7. 7. 3 33 Tools for Scientific Computing in Python FORTRAN + f2py C + SWIG
  8. 8. 4 33 I Do not Know Much About Python But it Does not Matter Because... I only care about the white spot.
  9. 9. 5 33 Regular IPython Session >>> import numpy as np >>> def rosen(x): ... return sum (100.*(x[1:]-x[: -1]**2.)**2. ... + (1-x[: -1])**2.) >>> import numpy as np >>> r = np.random.rand (100000) >>> %timeit rosen(r) 10 loops , best of 3: 35.1 ms per loop In mathematical optimization, the Rosenbrock function is a non-convex function used as a performance test problem for optimization algorithms introduced by Howard H. Rosenbrock in 1960.[1] It is also known as Rosenbrock’s valley or Rosenbrock’s banana function. (Wikipedia)
  10. 10. 6 33 IPython Session with Pythran >>> %load_ext pythranmagic >>> %% pythran import numpy as np #pythran export rosen(float []) def rosen(x): return sum (100.*(x[1:]-x[: -1]**2.)**2. + (1-x[: -1])**2.) >>> import numpy as np >>> r = np.random.rand (100000) >>> %timeit rosen(r) 10000 loops , best of 3: 121 us per loop
  11. 11. 6 33 IPython Session with Pythran >>> %load_ext pythranmagic >>> %% pythran import numpy as np #pythran export rosen(float []) def rosen(x): return sum (100.*(x[1:]-x[: -1]**2.)**2. + (1-x[: -1])**2.) >>> import numpy as np >>> r = np.random.rand (100000) >>> %timeit rosen(r) 10000 loops , best of 3: 121 us per loop That’s a ×290 speedup!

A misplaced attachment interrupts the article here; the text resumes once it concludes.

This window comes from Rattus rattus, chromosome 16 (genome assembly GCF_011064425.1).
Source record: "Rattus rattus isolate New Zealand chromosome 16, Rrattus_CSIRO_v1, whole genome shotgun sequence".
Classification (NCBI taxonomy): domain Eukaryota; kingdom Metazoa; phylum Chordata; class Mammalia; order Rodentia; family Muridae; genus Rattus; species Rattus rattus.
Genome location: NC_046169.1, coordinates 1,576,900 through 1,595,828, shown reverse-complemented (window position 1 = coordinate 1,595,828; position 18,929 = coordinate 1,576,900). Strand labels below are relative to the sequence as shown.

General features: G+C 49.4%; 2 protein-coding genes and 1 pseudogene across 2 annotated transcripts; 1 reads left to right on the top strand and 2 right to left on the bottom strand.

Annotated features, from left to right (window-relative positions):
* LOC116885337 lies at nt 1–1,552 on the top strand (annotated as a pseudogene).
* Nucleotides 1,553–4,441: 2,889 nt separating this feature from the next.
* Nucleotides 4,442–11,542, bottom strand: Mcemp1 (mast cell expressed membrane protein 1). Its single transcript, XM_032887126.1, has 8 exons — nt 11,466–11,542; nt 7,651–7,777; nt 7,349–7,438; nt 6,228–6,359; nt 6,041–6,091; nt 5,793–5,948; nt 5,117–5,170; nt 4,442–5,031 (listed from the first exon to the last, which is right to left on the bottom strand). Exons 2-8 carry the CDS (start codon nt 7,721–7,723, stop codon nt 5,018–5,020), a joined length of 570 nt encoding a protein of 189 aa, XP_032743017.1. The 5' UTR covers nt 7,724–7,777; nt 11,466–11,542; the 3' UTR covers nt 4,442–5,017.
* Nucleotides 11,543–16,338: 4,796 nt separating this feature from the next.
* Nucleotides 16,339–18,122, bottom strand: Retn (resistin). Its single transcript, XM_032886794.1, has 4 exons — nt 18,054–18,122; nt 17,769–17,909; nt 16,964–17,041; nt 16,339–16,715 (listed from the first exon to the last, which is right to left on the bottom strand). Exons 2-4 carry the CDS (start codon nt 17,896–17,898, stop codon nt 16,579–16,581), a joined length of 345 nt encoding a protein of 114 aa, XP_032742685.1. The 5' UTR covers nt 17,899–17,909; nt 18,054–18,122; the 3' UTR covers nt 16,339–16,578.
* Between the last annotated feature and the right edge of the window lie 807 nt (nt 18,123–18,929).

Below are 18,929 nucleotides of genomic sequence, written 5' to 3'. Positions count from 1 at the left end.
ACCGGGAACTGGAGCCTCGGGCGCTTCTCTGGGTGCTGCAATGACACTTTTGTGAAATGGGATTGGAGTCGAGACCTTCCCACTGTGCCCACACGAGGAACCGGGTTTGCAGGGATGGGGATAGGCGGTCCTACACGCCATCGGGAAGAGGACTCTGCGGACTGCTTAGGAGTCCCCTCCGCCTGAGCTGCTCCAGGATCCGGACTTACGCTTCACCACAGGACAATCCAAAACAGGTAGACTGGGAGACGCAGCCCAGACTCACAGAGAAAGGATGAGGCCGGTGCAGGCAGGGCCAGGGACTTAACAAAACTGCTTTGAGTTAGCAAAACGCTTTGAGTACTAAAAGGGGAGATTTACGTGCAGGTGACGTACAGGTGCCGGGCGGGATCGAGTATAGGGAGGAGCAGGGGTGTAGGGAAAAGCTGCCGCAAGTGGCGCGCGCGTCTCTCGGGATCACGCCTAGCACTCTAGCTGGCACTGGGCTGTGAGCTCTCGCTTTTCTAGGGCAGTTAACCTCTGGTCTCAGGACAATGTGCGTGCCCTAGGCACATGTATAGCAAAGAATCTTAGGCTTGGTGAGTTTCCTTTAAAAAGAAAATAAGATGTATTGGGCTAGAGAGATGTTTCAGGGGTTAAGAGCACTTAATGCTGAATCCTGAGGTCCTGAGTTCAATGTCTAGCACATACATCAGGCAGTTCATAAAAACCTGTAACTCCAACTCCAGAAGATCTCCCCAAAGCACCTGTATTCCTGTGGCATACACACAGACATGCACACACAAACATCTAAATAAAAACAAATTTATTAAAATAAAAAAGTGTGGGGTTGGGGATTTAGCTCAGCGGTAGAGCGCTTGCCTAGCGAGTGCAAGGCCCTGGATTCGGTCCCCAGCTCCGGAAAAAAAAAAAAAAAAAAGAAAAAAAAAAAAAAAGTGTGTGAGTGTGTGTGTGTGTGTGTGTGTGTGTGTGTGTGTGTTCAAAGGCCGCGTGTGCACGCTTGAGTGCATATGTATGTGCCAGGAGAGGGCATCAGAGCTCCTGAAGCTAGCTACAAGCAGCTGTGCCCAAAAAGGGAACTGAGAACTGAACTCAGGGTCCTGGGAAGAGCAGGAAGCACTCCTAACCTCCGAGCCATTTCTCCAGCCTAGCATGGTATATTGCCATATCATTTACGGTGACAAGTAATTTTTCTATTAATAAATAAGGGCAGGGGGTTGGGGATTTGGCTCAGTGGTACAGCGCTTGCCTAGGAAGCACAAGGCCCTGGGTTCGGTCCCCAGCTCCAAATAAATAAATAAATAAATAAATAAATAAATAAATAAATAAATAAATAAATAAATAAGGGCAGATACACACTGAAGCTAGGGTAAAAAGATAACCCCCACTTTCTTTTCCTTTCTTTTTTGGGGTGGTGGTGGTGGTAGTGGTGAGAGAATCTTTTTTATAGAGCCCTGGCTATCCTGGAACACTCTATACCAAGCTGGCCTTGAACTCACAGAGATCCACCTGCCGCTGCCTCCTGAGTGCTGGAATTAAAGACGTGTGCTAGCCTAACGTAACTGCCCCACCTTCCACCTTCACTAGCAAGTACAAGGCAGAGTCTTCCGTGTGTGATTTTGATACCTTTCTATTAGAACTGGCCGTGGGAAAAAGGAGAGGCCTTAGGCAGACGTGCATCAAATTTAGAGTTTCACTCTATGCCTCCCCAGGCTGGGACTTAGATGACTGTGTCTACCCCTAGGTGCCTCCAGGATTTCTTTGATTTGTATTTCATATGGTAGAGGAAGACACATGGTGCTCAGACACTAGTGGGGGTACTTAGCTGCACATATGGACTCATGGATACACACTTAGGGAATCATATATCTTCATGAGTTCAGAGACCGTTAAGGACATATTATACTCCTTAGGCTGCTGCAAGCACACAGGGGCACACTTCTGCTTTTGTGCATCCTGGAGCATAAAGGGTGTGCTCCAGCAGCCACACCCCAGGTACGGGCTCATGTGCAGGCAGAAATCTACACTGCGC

12. 12. 7 33 Pythran’s Meta Program Generator Python Module [.py]OpenMP Pythran C++ meta-programboost::python pythonic++ g++Type Info NT2 Native Module [.so]
  13. 13. 8 33 Pythran Moto Goals 1. Performance First sacrifice language feature 2. Subset of Python backward compatibility matters pythran ≈ python - useless stuff (i.e. class, eval, introspection, polymorphic variable) 3. Modular Compilation focus on numerical kernels Means 1. Static Compilation 2. Static Optimizations 3. Vectorization & Parallelization
  14. 14. 9 33 A Story of Python & C++ def dot(l0 , l1): return sum(x*y for x,y in zip(l0 ,l1)) template <class T0 , class T1 > auto dot(T0&& l0 , T1&& l1) -> decltype(/* ... */) { return pythonic ::sum( pythonic ::map( operator_ :: multiply (), pythonic ::zip(std:: forward <T0 >(l0), std:: forward <T1 >(l1)) ) ); }
  15. 15. 10 33 C++ as a Back-end A High Level Language Rich Standard Template Library Object Oriented Programming Meta-Programming Glimpses of type inference C++11 Variadic Templates C++11 A Low Level Language Few Hidden Costs: ”you don’t pay for what you don’t use” Direct access to vector instruction units SSE, AVX, . . . Good for Parallel Programming OpenMP, TBB, . . . (and the parallel STL is proposed for C++17)
  16. 16. 11 33 Let’s Dive Into the Backend Runtime... template <class Op , class S0 , class ... Iters > auto map_aux (Op &op , S0 const &seq , Iters ... iters) -> sequence <decltype(op(* seq.begin (), *iters ...)) > { decltype(_map(op , seq , iters ...)) s; auto iter = std :: back_inserter (s); for(auto& iseq : seq) *iter ++= op(iseq , *iters ++...); return s; } template <class Op , class S0 , class ... SN > auto map ( Op op , S0 const &seq , SN const &... seqs ) -> decltype(_map( op , seq , seqs.begin ()...)) { return _map(op , seq , seqs.begin ()...); }